Storm Mauri was a high-impact storm in Finland and almost all of the impacts (e.g., felled forest) were caused by the extreme winds. Based on the comparison of the two OpenIFS forecasts, one initialized on 19 September that did not correctly capture the evolution of ex-Debby and the other on 21 September that agrees better with reanalysis and surface wind observations, it is likely that without ex-Debby the winds observed in northern Finland on 22 September 1982 would have been weaker and hence, the impacts likely would have been smaller. Thus, we conclude that ex-Debby contributed to the damaging winds but the large-scale cyclone (merged ETC1 and ETC2), and its associated upper-level trough, played a nonnegligible role.
This study investigated the extratropical transition of Hurricane Debby and the subsequent evolution of an intense extratropical windstorm, Mauri, which occurred in Finland on 22 September 1982 and led to two fatalities and extensive forest damage. The main aims were to analyze the synoptic and dynamic evolution of Debby and Mauri and to examine the causes for the strong winds over Finland.
A brief synoptic overview based on ERA-Interim reanalysis was performed before the case was analyzed in more detail using OpenIFS model simulations that had a horizontal grid spacing of 16 km. The case proved very difficult to simulate accurately. To cover the whole evolution from Debby to Mauri, with good agreement between the model forecast and ERA-Interim reanalysis, three different simulations with initialization dates on 17, 19, and 21 September were required as all three OpenIFS forecasts diverged from reanalysis after only two days. One potential reason for this could be that there were notably fewer observations in 1982 than today and thus the initial states may be less accurate than for more recent case studies. Another likely reason is that the atmospheric state was characterized by intrinsic low predictability and was strongly sensitive to the positioning and speed of certain dynamical features.
Hurricane Debby began extratropical transition on 17 September 1982, five days before the damaging winds occurred in northern Finland. At the time of extratropical transition, the upper-level waveguide was already amplified, however the divergent outflow of Debby and negative PV advection resulted in weak ridge building and an acceleration of the jet. Previous studies have noted similar evolutions, for example, Typhoon Jangmi in the Pacific also resulted in weak ridge building and jet acceleration (Grams et al. 2013). Despite the presence of a positive PV anomaly at 200 hPa immediately to the west, Debby did not reintensify immediately in the midlatitudes. This was the first critical moment in the evolution of ex-Debby. Previous studies have indicated that subsequent development and downstream modifications can be very sensitive to the phasing between the low-level PV anomaly of the tropical cyclone and the upper-level trough/PV anomaly (Riemer et al. 2008; Riboldi et al. 2019). Thus, it is possible that a very small difference in the position of Debby or in the position, intensity or phase speed of the upper-level trough could have resulted in a very different synoptic evolution over the North Atlantic.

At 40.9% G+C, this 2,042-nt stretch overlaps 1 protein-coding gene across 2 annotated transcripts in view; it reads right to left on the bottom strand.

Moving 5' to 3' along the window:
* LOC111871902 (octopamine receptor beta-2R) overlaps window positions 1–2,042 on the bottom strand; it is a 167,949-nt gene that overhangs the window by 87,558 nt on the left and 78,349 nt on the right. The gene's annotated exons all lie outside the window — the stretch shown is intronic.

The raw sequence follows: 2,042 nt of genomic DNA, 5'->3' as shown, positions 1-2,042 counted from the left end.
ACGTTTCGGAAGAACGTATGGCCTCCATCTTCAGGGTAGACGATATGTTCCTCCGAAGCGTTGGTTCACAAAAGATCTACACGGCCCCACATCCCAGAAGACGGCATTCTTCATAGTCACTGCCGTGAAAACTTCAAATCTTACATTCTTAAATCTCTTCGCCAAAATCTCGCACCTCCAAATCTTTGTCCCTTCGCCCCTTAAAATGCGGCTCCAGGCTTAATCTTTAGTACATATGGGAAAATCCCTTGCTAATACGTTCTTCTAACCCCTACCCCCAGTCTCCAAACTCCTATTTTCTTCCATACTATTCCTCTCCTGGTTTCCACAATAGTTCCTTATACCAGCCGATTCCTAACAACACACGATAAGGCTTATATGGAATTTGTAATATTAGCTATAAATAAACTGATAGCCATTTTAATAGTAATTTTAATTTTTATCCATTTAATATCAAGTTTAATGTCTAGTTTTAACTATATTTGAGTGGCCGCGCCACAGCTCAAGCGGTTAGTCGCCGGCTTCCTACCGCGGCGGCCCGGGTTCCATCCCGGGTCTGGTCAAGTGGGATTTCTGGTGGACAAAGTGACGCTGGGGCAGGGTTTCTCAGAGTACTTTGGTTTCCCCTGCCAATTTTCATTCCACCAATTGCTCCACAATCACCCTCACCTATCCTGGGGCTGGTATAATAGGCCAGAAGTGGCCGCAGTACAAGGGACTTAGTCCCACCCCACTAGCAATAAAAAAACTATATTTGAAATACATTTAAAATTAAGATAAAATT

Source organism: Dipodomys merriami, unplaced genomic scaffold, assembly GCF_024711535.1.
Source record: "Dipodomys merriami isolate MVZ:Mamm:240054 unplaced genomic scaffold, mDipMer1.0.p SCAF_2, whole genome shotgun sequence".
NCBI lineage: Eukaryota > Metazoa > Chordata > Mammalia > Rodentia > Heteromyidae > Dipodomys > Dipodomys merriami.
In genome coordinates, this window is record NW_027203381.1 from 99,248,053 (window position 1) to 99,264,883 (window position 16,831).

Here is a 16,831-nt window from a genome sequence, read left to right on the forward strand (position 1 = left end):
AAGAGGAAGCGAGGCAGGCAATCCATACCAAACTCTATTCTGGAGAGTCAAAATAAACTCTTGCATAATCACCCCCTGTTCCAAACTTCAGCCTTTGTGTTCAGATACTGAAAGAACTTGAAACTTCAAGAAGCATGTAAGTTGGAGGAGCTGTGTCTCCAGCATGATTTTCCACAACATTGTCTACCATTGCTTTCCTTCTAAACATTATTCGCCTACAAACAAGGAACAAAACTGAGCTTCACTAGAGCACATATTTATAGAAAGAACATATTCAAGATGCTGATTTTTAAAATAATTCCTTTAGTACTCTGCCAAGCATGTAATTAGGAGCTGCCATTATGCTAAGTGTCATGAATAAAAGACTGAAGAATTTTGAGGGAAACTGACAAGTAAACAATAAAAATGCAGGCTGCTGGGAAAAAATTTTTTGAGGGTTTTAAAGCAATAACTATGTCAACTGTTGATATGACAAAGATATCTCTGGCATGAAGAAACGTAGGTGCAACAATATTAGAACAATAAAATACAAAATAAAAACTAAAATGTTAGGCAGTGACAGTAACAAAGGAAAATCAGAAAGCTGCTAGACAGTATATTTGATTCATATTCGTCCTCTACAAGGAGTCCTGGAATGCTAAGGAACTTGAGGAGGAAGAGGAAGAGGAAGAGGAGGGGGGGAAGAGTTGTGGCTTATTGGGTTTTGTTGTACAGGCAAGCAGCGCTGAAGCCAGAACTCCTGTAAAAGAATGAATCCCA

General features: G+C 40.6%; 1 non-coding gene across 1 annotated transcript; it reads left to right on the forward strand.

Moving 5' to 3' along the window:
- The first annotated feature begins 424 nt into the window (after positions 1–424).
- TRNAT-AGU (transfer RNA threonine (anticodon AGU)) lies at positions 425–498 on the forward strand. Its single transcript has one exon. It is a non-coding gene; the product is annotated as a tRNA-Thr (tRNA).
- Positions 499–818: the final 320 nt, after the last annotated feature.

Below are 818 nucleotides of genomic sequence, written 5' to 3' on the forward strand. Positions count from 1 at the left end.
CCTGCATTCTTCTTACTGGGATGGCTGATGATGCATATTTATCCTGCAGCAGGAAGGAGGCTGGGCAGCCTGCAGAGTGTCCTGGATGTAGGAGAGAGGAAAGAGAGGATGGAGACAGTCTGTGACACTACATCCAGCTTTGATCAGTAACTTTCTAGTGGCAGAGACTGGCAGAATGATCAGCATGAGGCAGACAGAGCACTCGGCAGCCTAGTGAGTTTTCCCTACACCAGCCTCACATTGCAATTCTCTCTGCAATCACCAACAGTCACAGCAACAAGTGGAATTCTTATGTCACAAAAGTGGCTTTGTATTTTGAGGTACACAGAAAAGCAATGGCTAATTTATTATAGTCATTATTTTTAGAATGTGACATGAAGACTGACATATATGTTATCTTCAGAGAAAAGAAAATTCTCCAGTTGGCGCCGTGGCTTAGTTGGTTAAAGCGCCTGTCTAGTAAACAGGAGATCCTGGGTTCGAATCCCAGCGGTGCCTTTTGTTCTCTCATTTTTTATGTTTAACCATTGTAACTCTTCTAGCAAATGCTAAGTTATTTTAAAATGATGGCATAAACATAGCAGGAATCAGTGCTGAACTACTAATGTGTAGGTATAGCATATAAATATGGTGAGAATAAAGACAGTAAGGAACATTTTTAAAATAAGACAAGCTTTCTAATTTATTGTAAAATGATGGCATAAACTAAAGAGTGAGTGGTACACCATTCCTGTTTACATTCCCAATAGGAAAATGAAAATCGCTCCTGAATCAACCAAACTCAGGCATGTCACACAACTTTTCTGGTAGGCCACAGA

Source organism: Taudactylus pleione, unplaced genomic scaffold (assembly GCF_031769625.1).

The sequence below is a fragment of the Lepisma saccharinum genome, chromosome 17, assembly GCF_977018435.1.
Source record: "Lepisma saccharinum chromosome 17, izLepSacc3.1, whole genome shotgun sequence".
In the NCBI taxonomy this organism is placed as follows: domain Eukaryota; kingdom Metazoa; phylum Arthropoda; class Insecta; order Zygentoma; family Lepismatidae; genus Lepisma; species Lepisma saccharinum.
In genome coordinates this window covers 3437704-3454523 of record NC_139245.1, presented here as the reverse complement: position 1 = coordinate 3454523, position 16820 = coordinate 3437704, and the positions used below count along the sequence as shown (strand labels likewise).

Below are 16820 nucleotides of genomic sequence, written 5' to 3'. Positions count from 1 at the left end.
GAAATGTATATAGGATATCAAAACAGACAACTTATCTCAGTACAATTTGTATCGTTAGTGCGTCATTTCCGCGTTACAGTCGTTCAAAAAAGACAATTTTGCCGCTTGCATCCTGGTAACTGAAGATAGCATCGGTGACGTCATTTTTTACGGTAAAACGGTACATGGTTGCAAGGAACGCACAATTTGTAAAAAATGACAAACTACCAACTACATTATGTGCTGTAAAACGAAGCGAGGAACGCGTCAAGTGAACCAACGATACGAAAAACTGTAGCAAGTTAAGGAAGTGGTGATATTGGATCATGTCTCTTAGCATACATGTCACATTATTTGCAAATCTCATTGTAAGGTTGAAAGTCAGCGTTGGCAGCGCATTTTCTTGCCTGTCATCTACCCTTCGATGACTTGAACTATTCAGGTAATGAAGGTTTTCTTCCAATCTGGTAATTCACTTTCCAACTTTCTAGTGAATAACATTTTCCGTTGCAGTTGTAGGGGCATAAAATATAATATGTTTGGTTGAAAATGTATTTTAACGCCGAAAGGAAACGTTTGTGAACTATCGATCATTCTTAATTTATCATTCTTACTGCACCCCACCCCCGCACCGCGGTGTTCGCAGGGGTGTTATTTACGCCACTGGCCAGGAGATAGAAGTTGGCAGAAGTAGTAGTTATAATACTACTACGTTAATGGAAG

Ex-Debby did not decay as it moved into the midlatitudes and instead retained a strong positive PV anomaly in the lower troposphere, moved into a very moist and strongly baroclinic zone, maintained a closed pressure contour and traveled rapidly east. Using the objective criteria described by Boettcher and Wernli (2013) we determined that ex-Debby evolved into a DRW-like feature and could thus maintain itself via diabatic processes as it traveled across the Atlantic. At low levels ex-Debby had all the required characteristics of a DRW but due to the presence of some (albeit weak) upper-level forcing and a PV tower we conclude that ex-Debby differs somewhat from a classical DRW.
During 19 and 20 September as ex-Debby was propagating east as a DRW-like feature, a large-scale, intense trough became evident to the east of Greenland. Initially this feature was too far north and east of ex-Debby to provide any upper-level forcing for the reintensification of ex-Debby. However, by 21 September, this upper-level PV anomaly had moved slowly east and south and had eventually become constructively aligned with ex-Debby. Ex-Debby, which was located ahead (east) of the upper-level anomaly in a region of warm-air advection and positive vorticity advection, started rapidly intensifying near the United Kingdom on 21 September. This was the second critical point in the evolution of ex-Debby. The comparison of the OpenIFS forecasts initialized on 19 and 21 September revealed that the interaction between the upper-level trough and the low-level PV anomaly of ex-Debby was important for the reintensification of ex-Debby. In the forecast initialized on 21 September, in which ex-Debby did reintensify over the southern United Kingdom, the exact locations of ex-Debby and the upper-level PV anomaly were in a favorable position to enhance the redevelopment of ex-Debby. The subsequent development of Mauri over Finland was most likely very sensitive to this phasing that was less optimal in the forecast initialized on 19 September. Furthermore, the forecast evolution was likely also heavily dependent on the intensity and coherence of the low-level PV anomaly, which was the result of the DRW-like feature. These sensitivities were apparent in the OpenIFS forecasts with differing lead times: the strong winds over Finland only became evident with a lead time of ~2 days. To further understand the sensitivities in ex-Debby’s evolution, an ensemble sensitivity analysis could be used to attain additional diagnostics.